Status: Email hoax (real pictures, fake caption)
Bad: Falling for an email hoax. Worse: Using the hoax as the basis for your presentation to the local city planning commission, thereby displaying your gullibility to the entire public.
As reported by the Muncie Star Press
(no link), Don Love gets the award for doing the latter. He received an email containing a series of pictures of an opulent estate (shown below), with the caption:
In case you're wondering where this hotel is, it isn't a hotel at all. IT IS A HOUSE! It's owned by the family of Sheikh Zayed bin Sultan Al Nahyan, the former president of the United Arab Emirates and ruler of Abu-Dhabi.
Enraged, he made a slide presentation out of the pictures and showed them to the planning commission, as part of his effort to get them to approve construction of an ethanol plant. His point was that they should promote local energy projects, to prevent all the city's money going to greedy, oil-rich sheiks. He told them: "This is the type of thing being done with your petro dollars that I want to re-patriate. Keep in mind the gentleman has more than 20 wives. This is one of 70 baths. Some are bigger than my house. This is his little swimming pool. These are his cars."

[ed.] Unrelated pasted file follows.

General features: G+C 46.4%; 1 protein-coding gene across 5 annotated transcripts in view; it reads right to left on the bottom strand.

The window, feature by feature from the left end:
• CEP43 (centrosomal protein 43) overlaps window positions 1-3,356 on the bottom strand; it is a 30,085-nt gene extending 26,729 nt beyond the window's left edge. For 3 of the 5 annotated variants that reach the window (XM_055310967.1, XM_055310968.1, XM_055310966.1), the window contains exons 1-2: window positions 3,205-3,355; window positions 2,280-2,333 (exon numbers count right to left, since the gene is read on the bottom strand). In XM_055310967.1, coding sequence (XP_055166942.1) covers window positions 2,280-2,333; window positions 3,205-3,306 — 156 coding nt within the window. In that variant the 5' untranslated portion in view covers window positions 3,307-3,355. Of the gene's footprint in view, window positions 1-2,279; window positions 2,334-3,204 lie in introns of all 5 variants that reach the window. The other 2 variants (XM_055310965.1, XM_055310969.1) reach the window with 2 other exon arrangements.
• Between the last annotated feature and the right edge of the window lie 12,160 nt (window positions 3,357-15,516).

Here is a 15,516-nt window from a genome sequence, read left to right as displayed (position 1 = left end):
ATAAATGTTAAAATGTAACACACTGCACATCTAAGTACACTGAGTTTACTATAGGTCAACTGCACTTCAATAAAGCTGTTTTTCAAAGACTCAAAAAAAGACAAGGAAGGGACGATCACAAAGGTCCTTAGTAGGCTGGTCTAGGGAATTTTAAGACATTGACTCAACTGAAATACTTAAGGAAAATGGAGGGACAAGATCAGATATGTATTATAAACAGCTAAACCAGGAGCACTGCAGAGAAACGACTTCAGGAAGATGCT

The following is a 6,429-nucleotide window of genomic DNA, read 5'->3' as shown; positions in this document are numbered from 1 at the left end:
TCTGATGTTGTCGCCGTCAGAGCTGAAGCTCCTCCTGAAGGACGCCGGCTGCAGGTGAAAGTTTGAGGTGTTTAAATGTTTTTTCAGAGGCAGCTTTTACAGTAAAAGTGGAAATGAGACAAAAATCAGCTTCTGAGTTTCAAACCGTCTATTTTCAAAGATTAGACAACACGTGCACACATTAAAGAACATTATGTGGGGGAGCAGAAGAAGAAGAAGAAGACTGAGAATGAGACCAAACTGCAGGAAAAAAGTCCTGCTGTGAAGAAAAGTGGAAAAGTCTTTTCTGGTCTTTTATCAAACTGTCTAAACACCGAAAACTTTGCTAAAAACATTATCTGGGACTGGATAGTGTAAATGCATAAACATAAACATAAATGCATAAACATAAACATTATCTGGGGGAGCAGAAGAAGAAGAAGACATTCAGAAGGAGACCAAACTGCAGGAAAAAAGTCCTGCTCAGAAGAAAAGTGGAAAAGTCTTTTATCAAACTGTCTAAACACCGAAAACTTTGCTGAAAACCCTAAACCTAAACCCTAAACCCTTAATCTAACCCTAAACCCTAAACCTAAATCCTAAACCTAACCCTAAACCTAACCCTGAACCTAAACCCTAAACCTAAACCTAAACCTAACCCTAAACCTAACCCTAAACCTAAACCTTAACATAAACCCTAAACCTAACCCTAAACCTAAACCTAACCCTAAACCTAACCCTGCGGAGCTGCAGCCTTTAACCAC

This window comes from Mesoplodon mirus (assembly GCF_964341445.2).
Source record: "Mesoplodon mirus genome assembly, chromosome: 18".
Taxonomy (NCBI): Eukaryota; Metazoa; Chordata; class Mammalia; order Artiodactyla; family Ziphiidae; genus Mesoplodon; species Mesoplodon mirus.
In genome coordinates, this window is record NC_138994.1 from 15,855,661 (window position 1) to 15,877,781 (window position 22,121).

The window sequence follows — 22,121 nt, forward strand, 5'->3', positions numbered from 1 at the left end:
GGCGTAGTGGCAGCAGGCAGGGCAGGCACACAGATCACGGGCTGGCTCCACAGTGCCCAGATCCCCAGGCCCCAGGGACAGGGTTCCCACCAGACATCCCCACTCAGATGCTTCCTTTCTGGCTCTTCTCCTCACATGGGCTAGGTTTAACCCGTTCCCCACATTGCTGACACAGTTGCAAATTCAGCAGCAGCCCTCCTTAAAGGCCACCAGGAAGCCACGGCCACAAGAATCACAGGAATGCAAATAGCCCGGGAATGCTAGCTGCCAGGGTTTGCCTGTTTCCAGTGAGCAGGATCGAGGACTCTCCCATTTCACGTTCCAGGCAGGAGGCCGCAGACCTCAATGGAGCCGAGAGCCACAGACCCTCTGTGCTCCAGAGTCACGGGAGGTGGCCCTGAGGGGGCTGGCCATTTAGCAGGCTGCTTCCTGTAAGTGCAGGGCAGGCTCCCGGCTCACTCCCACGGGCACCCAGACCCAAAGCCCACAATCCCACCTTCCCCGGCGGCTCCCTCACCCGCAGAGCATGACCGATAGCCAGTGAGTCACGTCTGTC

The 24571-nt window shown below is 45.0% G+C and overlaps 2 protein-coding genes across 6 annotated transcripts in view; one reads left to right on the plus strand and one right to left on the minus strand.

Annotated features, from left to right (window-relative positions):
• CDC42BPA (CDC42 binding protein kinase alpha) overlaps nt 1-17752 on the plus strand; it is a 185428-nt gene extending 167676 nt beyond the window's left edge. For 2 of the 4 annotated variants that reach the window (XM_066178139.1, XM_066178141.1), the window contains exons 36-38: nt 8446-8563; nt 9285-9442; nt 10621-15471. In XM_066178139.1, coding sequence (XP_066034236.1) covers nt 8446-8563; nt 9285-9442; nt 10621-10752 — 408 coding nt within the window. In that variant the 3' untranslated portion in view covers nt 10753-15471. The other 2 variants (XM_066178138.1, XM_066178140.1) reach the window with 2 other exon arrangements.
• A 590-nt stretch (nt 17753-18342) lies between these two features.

Of course, the pictures don't show a sheik's palace. In reality they show a fancy hotel in Abu Dhabi called the Emirates Palace
. All the stuff about 20 wives is bogus too. If Love had bothered to do any research, he would have found this out. He probably could also have found some real pictures of a sheik's palace, which would have been a more effective way of making his point. Incidentally, my other house (the one in my daydreams) looks just like the one in the pictures.